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The next generation of hormonal therapies for prostate cancer

Posted Apr 22 2010 12:00am

Beyond abiraterone acetate and MDV3100 and even TAK-700, a new generation of treatments for hormonally driven cancers like prostate cancer (and breast cancer) is being explored by start-up companies like Aragon Pharmaceuticals .

The standard therapies for prostate cancer drugs like leuprolide acetate and bicalutamide were designed to block processes leading to the conversion of androgens like testosterone into metabolites like  dihydrotestosterone that stimulated the cancer’s growth. In the words of Rich Heynman, PhD, the president of Aragon, they work like “glue in the lock” of hormone receptors, by temporarily gumming up the mechanism of androgen stimulation.

After a while, however, these drugs always stop working. Forms of prostate cancer cell that are resistant to these hormonal therapies start to become dominant; patients become treatment resistant (i.e., they develop hormone-refractory or castration-resistant prostate cancer); and in some cases the hormonal treatment that used to delay growth of hormone-sensitive prostate cancer cells actually starts to stimulate growth of the hormone-resistant cells.

Aragon is working on newer drugs that are designed to have very different mechanisms of action but still work within the hormonal cycle.  The company’s first drug, ARN-509, is expected to enter Phase I clinical trials later this year. It is designed to completely block activity of the androgen receptor when in hormone-resistant prostate cancer cells. Another Aragon program is based on agents (selective androgen receptor degraders) that will destroy the androgen receptor entirely, making it impossible for androgens to stimulate the growth of prostate cancer cells.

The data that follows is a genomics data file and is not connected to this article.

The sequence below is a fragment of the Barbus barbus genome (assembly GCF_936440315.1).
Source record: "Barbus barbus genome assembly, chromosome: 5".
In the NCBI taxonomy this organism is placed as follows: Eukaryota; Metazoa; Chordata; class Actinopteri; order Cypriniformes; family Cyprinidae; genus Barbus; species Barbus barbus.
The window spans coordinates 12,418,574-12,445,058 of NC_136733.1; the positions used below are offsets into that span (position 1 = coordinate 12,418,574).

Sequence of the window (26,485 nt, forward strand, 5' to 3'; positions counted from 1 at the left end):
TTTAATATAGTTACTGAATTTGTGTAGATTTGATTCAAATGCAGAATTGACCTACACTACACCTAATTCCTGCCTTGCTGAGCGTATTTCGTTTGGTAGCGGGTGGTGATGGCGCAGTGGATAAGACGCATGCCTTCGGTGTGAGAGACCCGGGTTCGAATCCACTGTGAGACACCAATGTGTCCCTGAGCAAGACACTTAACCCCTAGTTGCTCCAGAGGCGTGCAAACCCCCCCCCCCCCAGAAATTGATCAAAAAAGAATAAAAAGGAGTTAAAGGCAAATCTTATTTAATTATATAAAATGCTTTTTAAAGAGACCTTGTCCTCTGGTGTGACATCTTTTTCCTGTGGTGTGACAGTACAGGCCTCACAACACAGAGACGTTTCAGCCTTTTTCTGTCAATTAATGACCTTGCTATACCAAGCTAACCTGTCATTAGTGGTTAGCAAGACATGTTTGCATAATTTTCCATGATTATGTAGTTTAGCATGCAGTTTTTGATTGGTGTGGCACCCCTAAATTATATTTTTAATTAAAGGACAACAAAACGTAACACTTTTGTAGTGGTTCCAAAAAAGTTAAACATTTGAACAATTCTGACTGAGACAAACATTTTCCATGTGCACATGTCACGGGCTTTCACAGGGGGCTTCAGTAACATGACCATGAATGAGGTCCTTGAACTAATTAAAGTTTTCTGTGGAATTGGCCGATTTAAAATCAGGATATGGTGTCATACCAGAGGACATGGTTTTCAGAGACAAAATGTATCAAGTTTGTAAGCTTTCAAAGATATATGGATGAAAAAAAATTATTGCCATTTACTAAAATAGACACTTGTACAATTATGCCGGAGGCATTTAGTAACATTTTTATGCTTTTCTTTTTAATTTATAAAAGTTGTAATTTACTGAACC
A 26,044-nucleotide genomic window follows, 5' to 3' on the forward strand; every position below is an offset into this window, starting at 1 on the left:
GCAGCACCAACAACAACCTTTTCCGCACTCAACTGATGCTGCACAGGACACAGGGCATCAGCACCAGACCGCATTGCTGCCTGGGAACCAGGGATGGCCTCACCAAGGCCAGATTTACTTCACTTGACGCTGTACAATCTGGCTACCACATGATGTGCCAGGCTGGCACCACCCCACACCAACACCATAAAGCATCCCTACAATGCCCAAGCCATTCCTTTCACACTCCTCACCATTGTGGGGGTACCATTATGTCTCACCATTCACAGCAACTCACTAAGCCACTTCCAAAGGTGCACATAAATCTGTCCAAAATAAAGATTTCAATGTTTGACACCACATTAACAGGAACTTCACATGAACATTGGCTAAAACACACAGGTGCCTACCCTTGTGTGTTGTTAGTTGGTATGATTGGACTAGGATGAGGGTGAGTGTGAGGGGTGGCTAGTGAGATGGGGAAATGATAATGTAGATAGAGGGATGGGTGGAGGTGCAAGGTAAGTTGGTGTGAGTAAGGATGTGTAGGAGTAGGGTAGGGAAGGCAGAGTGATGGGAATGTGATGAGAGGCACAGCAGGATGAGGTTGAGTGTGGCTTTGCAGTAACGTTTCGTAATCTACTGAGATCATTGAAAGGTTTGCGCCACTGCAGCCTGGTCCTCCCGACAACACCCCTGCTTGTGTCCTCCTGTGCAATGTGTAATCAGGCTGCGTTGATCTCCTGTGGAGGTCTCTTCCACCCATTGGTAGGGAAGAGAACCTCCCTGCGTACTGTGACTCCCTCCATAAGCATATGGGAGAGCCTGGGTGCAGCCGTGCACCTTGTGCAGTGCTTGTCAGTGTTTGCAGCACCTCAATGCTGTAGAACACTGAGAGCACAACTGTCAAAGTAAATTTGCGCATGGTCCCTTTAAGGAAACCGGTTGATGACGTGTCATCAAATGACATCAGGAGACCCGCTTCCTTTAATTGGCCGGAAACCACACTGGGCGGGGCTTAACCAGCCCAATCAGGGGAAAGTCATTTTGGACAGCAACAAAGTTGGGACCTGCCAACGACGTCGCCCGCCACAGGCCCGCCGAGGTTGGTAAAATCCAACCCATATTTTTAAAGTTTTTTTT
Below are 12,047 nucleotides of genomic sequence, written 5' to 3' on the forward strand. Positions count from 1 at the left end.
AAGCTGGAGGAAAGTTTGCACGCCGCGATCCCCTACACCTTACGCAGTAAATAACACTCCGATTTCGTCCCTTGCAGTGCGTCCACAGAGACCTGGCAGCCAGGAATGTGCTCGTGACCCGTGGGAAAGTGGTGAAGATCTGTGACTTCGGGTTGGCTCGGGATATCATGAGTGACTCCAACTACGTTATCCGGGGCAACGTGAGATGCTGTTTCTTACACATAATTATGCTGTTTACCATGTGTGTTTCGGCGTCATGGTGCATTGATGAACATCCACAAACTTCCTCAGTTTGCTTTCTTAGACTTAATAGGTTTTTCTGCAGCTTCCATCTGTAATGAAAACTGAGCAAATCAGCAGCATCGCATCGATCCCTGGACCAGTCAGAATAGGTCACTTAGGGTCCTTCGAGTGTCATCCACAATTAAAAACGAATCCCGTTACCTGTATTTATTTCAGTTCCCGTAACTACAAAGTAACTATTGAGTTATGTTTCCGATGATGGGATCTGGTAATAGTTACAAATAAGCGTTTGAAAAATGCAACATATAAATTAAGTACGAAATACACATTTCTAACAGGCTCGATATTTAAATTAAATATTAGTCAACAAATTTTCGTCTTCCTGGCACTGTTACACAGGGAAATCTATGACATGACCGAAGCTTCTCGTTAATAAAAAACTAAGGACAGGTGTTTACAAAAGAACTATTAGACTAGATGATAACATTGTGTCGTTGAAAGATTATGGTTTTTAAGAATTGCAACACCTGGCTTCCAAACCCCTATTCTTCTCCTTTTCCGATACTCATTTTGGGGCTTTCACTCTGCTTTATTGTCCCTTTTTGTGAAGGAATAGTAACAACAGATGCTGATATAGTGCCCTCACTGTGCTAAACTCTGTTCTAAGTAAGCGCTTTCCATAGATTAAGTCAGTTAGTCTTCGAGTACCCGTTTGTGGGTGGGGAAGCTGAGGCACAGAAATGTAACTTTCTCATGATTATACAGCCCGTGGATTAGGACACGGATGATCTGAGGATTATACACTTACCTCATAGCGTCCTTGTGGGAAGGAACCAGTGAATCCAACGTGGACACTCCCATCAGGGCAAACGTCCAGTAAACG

Obviously we will have to wait to see whether these new classes of drug have the clinical activity needed to become effective in the treatment of (at least initially) advanced forms of prostate cancer. And of course they will need to display that activity with limited adverse effects to get approval for widespread clinical use. However, we continue to see a great deal of innovation in the development of drug therapies specifically targeted to the hormonal feedback system that drives the development of prostate cancer. Perhaps the next generation of hormonal therapies for prostate cancer will be ready for testing in large-scale clinical trials some time in the next 3 years or so.

Aragon Pharmaceuticals is also working on comparable products (selective estrogen receptor degrading agents) that may have activity in the treatment of some types 0f breast cancer.

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